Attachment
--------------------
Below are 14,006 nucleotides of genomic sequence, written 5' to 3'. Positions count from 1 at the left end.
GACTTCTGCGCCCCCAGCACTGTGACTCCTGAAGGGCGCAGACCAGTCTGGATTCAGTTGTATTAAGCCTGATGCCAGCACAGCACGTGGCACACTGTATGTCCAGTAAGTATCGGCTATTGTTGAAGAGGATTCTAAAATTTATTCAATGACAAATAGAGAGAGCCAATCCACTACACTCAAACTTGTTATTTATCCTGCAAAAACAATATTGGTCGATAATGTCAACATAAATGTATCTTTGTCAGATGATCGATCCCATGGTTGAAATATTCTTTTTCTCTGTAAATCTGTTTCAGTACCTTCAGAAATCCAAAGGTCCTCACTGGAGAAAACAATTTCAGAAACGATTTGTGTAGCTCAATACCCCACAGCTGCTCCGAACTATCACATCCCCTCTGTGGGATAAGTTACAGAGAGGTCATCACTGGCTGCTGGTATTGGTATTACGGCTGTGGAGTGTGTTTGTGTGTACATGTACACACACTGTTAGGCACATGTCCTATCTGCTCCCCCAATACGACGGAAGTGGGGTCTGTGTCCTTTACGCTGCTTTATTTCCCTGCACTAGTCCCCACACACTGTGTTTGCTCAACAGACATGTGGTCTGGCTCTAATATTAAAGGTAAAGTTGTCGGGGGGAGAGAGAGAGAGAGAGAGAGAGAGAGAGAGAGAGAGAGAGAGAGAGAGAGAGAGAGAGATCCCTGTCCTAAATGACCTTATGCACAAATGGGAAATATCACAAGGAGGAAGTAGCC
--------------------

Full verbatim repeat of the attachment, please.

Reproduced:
Below are 14,006 nucleotides of genomic sequence, written 5' to 3'. Positions count from 1 at the left end.
GACTTCTGCGCCCCCAGCACTGTGACTCCTGAAGGGCGCAGACCAGTCTGGATTCAGTTGTATTAAGCCTGATGCCAGCACAGCACGTGGCACACTGTATGTCCAGTAAGTATCGGCTATTGTTGAAGAGGATTCTAAAATTTATTCAATGACAAATAGAGAGAGCCAATCCACTACACTCAAACTTGTTATTTATCCTGCAAAAACAATATTGGTCGATAATGTCAACATAAATGTATCTTTGTCAGATGATCGATCCCATGGTTGAAATATTCTTTTTCTCTGTAAATCTGTTTCAGTACCTTCAGAAATCCAAAGGTCCTCACTGGAGAAAACAATTTCAGAAACGATTTGTGTAGCTCAATACCCCACAGCTGCTCCGAACTATCACATCCCCTCTGTGGGATAAGTTACAGAGAGGTCATCACTGGCTGCTGGTATTGGTATTACGGCTGTGGAGTGTGTTTGTGTGTACATGTACACACACTGTTAGGCACATGTCCTATCTGCTCCCCCAATACGACGGAAGTGGGGTCTGTGTCCTTTACGCTGCTTTATTTCCCTGCACTAGTCCCCACACACTGTGTTTGCTCAACAGACATGTGGTCTGGCTCTAATATTAAAGGTAAAGTTGTCGGGGGGAGAGAGAGAGAGAGAGAGAGAGAGAGAGAGAGAGAGAGAGAGAGAGAGAGAGAGAGAGATCCCTGTCCTAAATGACCTTATGCACAAATGGGAAATATCACAAGGAGGAAGTAGCC